Environment

New ‘Mangrove Parks’ Can Help Conserve Burma’s Threatened Forests

By Ranil Senanayake 20 December 2013

Mangroves are disappearing worldwide. Burma, a country with some of the highest mangrove diversity, is no exception. This country once possessed the largest mangrove forests of the region, mostly in the Irrawaddy Delta, but as pointed out by The Irrawaddy on Dec. 4, the Delta’s mangrove forests shrank by 64.2 percent in 33-year period, with much of the area converted to small-scale rice farms.

Nearly 60 percent of the country’s total rice crop comes from the four regions that occupy the Irrawaddy River Delta and adjacent coastline. However, the expansion of rice cultivation in the Delta has come at a price, the rice ecosystems have been created by cutting and clearing the expanse of its mangrove forests.

Mangroves are salt-tolerant, evergreen forests. Their unique root systems blunt the force of strong waves, protecting inland areas from erosion and flooding. The diversity of rooting forms within their ecosystems also trap slit, creating a productive carbon-rich soil that has been demonstrated to hold carbon within it for long periods of time. Satellite images show how the clearing of the natural mangrove forests has left low-lying cropland and villages exposed to storms and cyclones. These exposed villages now pay a high price as evidenced by the impact of Cyclone Nargis in May 2008 and the human misery that it brought.

As the mangroves disappear, so does their biodiversity. Not only are mangroves home to a vast range of endangered species, they also provide shelter, critical for the survival of a host of fish, prawns, crabs etc. The estuarine fisheries, which support the non-farming population of the Delta, have been in steady decline, mirroring the decline of the mangroves.

Public awareness of the importance and value of mangroves has been identified as a critical factor in the conservation and restoration of these ecosystems. Thus Worldview Myanmar Limited, an NGO working together with Pathein and Myiek Universities, has begun a project to design and create “Mangrove Parks” to accomplish the goal of restoring and protecting the mangrove forests of Burma.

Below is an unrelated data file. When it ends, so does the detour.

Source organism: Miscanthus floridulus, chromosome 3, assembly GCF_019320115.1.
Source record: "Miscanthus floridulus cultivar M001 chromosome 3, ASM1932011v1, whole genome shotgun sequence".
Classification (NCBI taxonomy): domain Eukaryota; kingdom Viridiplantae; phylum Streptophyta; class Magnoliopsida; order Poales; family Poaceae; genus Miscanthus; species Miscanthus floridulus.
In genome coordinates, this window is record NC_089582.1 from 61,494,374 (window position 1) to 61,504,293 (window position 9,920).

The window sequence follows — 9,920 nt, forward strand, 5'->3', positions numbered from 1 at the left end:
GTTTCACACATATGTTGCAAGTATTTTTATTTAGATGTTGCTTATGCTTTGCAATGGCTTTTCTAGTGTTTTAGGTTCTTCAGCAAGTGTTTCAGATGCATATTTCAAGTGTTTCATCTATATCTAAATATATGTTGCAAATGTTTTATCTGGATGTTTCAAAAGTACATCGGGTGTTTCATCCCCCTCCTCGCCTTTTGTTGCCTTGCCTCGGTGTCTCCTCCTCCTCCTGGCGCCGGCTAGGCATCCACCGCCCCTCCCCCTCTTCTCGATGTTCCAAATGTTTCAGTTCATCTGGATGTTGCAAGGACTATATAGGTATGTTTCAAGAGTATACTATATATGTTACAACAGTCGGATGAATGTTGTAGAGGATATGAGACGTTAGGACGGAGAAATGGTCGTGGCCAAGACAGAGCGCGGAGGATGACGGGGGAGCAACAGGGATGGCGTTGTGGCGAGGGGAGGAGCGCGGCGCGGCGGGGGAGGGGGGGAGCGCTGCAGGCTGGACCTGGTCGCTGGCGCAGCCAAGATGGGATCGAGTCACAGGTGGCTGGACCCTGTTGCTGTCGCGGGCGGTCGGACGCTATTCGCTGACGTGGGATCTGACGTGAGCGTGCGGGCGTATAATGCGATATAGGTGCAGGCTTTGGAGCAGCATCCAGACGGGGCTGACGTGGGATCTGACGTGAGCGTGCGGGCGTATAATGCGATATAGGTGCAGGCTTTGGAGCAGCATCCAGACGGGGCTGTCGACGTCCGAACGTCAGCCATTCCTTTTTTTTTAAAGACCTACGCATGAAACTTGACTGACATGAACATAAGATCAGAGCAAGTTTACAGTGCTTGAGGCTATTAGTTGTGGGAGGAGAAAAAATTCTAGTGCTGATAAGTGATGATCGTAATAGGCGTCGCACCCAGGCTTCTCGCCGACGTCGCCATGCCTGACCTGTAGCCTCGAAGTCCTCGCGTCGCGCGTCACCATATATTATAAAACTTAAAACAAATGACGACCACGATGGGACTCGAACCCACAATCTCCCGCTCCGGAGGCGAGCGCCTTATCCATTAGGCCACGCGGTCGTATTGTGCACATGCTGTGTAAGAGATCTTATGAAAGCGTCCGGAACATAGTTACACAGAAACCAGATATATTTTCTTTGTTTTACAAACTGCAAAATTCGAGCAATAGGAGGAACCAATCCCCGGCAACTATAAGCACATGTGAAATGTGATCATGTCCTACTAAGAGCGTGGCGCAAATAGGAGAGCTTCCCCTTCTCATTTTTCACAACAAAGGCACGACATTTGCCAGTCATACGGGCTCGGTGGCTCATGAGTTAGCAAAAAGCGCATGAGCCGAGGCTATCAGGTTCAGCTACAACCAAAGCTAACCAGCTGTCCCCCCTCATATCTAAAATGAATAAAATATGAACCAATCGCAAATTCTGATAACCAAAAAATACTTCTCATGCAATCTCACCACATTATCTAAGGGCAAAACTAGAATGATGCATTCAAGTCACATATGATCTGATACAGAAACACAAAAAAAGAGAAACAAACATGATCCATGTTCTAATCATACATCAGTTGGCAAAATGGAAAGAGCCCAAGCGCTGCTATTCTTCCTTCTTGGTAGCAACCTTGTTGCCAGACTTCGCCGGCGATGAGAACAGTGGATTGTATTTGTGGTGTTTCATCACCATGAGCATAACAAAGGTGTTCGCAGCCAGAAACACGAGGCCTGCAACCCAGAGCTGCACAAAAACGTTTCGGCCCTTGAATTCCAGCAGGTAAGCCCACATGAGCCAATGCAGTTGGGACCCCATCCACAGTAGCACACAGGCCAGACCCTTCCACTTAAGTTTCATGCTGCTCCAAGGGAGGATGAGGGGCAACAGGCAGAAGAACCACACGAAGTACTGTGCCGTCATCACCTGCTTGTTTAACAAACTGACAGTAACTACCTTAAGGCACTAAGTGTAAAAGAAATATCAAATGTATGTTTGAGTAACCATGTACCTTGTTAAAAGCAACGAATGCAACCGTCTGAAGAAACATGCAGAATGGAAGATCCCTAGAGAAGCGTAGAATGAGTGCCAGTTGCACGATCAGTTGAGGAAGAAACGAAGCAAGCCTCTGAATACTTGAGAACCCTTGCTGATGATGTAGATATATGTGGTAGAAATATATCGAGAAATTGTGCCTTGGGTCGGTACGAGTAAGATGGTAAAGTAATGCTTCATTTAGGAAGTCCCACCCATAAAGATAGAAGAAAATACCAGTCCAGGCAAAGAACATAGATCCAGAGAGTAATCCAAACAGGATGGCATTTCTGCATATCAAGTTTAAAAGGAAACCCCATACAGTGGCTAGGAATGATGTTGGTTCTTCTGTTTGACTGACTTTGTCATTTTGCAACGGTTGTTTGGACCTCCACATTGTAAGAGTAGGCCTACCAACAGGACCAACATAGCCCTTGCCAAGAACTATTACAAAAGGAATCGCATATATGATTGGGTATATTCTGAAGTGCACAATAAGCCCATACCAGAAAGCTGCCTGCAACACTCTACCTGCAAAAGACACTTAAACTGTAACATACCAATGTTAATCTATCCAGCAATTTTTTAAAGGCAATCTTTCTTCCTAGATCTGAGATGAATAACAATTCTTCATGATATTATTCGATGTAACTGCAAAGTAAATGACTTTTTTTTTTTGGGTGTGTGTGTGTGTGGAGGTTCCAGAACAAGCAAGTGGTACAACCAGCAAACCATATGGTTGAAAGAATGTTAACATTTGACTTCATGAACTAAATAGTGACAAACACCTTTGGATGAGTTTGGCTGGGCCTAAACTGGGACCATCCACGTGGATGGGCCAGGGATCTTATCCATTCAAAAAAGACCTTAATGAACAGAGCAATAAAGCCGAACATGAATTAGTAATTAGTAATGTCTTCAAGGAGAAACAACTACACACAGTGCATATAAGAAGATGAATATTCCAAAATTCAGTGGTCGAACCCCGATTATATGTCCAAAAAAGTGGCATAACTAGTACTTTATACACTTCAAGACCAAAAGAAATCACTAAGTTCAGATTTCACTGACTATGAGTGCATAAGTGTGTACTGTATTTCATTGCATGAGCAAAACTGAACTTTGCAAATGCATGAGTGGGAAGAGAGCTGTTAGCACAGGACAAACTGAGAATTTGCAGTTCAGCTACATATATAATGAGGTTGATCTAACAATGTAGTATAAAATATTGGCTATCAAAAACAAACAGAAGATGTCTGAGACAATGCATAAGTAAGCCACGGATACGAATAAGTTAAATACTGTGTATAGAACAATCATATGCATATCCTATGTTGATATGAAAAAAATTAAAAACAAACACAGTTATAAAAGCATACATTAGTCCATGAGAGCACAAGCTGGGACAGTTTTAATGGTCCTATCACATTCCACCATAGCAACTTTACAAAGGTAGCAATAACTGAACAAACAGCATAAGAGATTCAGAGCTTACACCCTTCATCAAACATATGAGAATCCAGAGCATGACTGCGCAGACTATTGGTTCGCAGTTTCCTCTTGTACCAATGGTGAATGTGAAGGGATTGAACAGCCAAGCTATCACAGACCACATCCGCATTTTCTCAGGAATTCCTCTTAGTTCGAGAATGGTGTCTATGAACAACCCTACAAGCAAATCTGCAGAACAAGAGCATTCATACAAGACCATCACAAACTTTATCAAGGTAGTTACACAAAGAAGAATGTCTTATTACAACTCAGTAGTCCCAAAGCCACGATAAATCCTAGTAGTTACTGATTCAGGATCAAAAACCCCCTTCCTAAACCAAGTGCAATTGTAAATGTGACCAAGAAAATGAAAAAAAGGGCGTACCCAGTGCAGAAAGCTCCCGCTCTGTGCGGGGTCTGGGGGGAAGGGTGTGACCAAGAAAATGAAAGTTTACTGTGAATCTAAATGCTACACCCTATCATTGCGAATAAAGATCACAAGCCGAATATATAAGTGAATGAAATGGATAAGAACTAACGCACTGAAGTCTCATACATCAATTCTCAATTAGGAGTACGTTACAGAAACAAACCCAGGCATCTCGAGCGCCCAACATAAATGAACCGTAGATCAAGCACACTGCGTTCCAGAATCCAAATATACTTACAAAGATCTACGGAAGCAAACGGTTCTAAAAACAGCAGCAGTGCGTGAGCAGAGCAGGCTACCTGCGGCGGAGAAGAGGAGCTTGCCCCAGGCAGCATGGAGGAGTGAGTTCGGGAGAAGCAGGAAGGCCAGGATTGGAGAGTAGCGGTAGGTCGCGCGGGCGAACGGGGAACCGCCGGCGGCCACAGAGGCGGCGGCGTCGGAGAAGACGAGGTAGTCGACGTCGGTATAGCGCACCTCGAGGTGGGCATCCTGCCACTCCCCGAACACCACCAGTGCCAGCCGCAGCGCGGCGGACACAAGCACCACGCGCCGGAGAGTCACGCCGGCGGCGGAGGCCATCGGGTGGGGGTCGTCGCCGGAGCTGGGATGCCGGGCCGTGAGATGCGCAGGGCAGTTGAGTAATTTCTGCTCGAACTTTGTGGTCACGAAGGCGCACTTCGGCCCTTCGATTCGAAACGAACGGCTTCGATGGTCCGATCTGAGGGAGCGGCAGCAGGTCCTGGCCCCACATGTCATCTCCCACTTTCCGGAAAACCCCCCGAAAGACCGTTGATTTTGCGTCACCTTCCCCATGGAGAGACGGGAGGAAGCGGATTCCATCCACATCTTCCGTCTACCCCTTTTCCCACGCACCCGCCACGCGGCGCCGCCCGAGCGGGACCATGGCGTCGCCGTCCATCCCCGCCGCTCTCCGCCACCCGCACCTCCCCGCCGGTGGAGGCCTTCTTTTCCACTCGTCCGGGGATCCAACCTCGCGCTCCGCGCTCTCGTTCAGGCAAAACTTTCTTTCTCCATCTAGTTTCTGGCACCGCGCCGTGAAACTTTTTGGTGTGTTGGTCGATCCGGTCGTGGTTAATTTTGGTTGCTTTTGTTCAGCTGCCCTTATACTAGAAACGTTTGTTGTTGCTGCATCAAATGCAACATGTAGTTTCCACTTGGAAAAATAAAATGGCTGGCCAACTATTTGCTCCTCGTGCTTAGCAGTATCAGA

At Pathein University a mangrove area of 1,500 acres has been identified and at Myiek University an area of 778 acres has been identified. Work on the design of these parks has begun. Three professors and 27 students are in the process of developing baseline data. Home garden mangrove nurseries are already in production.

mangroves  gone02The parks will be developed as field laboratories develop. Public visitation areas will be created with raised walkways or navigable waterways, which will allow visitors to experience the unique fauna and flora of Burma’s mangrove ecosystems. Myeik will focus on river-fed estuarine ecosystems and Pathien on an isolated coastal catchment without any riverine input.

The parks will also contain research facilities as well as observation and education facilities. Innovative planting methods that are analogous to the natural patterns rather than even aged monoculture plantations will be investigated. The project will promote scientific inquiry into the sustainable use of mangrove ecosystems.

Worldview Myanmar Limited has already identified and developed to the marketing stage a high quality, and health giving syrup from the Mangrove Palm, or Nypa fruticans. The project has been welcomed by the village of Kan Su near Pathein, where people are seeing the economic value of mangroves, other than for providing firewood.

The two mangrove parks will see the planting of up to 1 or 2 million mangrove trees as a national genetic resource. Here, seed and vegetative propagation techniques will be encouraged in order to maintain genetic breadth. While the value of carbon sequestration is well understood, measures of photosynthetic biomass have not been established.

The sea-level rise associated with climate change will impact coastal agriculture. These are the most vulnerable communities as rising salt levels preclude the growing of traditional crops. The Mangrove Palm has the potential to produce double the sugar quantity than an equal area of sugarcane and could be a boon for sugarcane or rice farmers in affected areas.  The new parks will conduct research into new commercial uses for mangrove species.

Finally, the establishment of visitor friendly Mangrove Parks will create many sustainable economic opportunities for neighboring communities, reducing the impacts on the flora of the park. If well developed, Mangrove Parks will act not only as strong tourist attractions but also centers of public education on conservation and sustainable production.

Ranil Senanayake is a senior scientist and project director at Worldview Myanmar Limited.

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